Politics and Economics (CGU)
Defense and Security Studies | Political Science | Public Affairs, Public Policy and Public Administration | Social and Behavioral Sciences
Governmental views on belligerent and near-belligerent states are discussed along with evolving US terms for these dangerous states. The post 9/11 security environment requires the recognition of a new form of dangerous state — the ‘Criminal-state’ a by-product of belligerent non-state entities and their networks at war with the nation-state form. Four criminal-state forms originating from Jihadi insurgency, state failure-lawless zones, external criminal takeover, and oligarchic regimes are then highlighted. Until the new security environment is openly recognized as merging with global criminality, and the fact that it contains highly adaptive ‘small, fast, and ruthless’ challengers to the nation-state form accepted, our ability to fully define the new threat of ‘Criminal-states’, highlighted in this essay, will be impeded.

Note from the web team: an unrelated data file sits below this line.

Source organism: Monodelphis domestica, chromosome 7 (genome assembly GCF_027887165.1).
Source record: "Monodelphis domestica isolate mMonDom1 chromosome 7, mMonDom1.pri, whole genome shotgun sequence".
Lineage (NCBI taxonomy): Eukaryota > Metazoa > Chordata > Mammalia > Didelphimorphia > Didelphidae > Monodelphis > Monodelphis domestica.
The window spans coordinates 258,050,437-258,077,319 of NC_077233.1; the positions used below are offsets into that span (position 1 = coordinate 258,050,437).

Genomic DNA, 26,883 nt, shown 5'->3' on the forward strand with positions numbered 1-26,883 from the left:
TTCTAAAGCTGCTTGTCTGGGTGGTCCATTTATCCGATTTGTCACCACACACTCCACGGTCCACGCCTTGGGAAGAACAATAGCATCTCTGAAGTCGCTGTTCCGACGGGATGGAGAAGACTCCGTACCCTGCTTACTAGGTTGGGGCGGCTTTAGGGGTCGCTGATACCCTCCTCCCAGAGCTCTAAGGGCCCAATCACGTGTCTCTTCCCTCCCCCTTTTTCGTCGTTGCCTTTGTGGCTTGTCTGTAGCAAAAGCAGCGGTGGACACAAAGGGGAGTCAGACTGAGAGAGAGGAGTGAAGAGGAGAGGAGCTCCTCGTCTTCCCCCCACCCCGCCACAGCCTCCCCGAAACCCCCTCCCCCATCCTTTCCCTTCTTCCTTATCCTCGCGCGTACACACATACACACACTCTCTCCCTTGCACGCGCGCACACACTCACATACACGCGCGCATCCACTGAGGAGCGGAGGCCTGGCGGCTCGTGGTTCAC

© 2006 Taylor and Francis
Bunker, R. J., & Bunker, P. L. (2006). Defining criminal-states. Small Wars & Insurgencies, 7 (3-4), 365-378. doi:10.1080/17440570601101714